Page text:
The Museum of Moroccan Judaism of Casablanca is a museum of history and ethnography, created by the Jewish Community of Casablanca in 1997 with the support of the Foundation of Jewish-Moroccan Cultural Heritage. It uses world-class standards of conservation for its national and international collections. Recently it featured an impressive collection of Judeo-Arab music recordings
Since 2007 the performer and researcher, Vanessa Paloma El Baz, has been collecting recordings of Judeo-Moroccan songs.
"Many young people here have never heard of Judeo-Arab music," she says.
Vanessa Paloma El Baz, a Moroccan Jew, presented her collection at the Museum of Moroccan Judaism, as part of a debate.
El Baz says her passion is to revive the memory of a not so distant past: in the 1950s, the kingdom had nearly 300,000 citizens of the Jewish faith. But successive Arab-Israeli conflicts, calls to emigrate to Israel and many departures to France and Canada in particular have brought this presence to less than 5,000. Moroccan Jews, however, remain the largest Jewish community in North Africa.
The music project was presented under the title of "Khoya: sound archives of Jewish Morocco" - was chosen to reflect a common heritage. "Khoya" has a double meaning, "my brother" in Arabic dialect and "jewel" in Spanish.
"Morocco's Jews and Muslims are brothers that share the same customs and who must work together to revive this heritage," said Ms. El Baz.
The sound library includes two types of records: songs and popular Moroccan Jewish music in a commercial format and recorded stories told by Moroccan Jewish families of citizens both Jews and Muslims.
"Khoya" is still incomplete, notes Vanessa Paloma El Baz, explaining that many Moroccan Jews settled in Israel, Europe and North America have recordings, videos and photographs that could enrich the collection
Gathering the Moroccan Jewish music "was not easy," she said, referring to the reluctance of some families to hand over these records.
On one of the photos she has collected are two Jewish singers in the side of Sultan Mohammed V, on the occasion of a celebration for the birth of the future king Hassan II.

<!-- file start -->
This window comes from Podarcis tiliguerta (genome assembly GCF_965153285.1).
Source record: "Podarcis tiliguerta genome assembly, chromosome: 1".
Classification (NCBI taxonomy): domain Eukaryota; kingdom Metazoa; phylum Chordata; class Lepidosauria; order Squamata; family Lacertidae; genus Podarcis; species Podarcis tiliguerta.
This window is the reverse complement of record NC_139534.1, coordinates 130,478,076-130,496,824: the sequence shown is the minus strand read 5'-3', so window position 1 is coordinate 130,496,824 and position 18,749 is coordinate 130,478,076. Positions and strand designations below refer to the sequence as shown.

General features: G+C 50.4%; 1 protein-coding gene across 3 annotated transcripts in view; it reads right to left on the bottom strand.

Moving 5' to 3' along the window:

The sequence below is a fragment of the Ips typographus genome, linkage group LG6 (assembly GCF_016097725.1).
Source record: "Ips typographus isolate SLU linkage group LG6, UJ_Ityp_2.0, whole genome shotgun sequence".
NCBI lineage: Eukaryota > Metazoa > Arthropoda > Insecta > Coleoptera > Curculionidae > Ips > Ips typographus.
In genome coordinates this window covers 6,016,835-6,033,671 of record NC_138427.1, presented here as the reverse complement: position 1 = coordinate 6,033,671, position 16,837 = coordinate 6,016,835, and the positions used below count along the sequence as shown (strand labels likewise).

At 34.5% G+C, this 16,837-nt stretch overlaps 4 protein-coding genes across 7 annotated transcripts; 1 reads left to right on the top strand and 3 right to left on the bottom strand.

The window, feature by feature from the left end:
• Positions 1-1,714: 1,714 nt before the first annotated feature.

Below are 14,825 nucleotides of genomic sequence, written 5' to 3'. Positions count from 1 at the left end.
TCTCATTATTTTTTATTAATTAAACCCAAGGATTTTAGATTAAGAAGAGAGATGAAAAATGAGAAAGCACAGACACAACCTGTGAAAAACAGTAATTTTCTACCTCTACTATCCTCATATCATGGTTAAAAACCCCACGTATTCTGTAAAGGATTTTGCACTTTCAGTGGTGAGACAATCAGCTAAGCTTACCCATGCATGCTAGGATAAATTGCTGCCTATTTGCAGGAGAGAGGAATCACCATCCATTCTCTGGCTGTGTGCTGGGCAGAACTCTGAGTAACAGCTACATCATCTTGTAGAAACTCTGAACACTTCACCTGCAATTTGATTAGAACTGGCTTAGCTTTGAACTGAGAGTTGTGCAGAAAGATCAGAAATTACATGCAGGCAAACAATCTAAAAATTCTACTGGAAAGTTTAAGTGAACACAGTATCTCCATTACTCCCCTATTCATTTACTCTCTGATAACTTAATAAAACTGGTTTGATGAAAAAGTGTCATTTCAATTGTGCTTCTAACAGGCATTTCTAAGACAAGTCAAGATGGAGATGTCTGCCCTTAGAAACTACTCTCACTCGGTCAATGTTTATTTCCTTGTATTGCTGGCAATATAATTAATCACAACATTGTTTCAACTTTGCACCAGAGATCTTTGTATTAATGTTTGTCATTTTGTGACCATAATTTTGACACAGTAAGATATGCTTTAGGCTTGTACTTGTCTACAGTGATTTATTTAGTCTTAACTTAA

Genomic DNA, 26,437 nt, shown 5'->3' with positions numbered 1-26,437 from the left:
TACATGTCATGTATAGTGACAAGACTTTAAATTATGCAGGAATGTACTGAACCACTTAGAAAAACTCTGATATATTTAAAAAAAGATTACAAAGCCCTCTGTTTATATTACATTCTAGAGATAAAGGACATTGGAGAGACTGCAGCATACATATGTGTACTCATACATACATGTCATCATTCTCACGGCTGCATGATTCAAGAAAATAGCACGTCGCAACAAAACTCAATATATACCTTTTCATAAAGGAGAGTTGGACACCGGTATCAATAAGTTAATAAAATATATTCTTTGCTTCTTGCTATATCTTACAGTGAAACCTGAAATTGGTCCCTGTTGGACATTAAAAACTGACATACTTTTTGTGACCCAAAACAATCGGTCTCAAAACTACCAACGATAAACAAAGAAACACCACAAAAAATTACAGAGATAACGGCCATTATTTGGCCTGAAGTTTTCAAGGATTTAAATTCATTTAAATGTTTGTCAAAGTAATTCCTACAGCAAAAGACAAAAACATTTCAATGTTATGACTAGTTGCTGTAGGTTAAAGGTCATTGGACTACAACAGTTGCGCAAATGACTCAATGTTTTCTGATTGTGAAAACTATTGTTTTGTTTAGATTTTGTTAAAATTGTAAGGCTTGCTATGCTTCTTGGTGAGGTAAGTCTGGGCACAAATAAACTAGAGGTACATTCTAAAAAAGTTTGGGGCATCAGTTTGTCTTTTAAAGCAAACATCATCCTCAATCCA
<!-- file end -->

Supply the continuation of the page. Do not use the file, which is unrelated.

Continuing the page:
For Ms. El Baz, this photograph is a symbol of "living together in peace."
Adopted in 2011 in the context of the Arab Spring, the new Constitution of Morocco recognized the Hebrew component as part of the culture of the kingdom.
The Museum of Moroccan Judaism, founded in Casablanca by the Moroccan writer and politician Simon Levy. has a large display of clothing, jewelry and handicrafts .
The presence of Jews in Morocco "goes back 2,500 years" and was reinforced by waves of refugees especially from Andalusia, says the curator of the museum, Zhor Rhihl.
Fleeing the Reconquista of the Catholic kings, the Jews of Andalusia flocked to Morocco from the fifteenth century.
Beyond the preservation of a period of history, Vanessa Paloma El Baz has a larger vision. "I dream of a national sound library that would save the Moroccan oral culture as a whole, not just the Jewish heritage," she said, "otherwise, it is a legacy that could disappear."
The Museum, which covers an area of 700 square metres, is the first of its kind in the Arab world. It consists of a large multipurpose room, used for exhibitions of painting, photography and sculpture. Three other rooms containing exhibits on religious and family life (oil lamps, Torahs, chanukah lamps, clothing, marriage contracts (ketubot) Torah covers…) and exhibits on working life. Two rooms displaying complete Moroccan synagogues. There is also a document library, a video library and a photo library.
The Museum offers guided visits, sponsors seminars and conferences on Jewish-Moroccan history and culture, and organizes video and slide presentations.
On special request, it organizes group visits in Arabic, French, English or Spanish.
The Museum details
81, Rue Chasseur Jules Gros, Oasis-Casablanca
Tél : +(212) 5 22 99 49 40
Fax : +( 212) 5 22 99 49 41
E-mail : firstname.lastname@example.orgemail@example.com
Entrance fee is 40 dirhams - school groups are free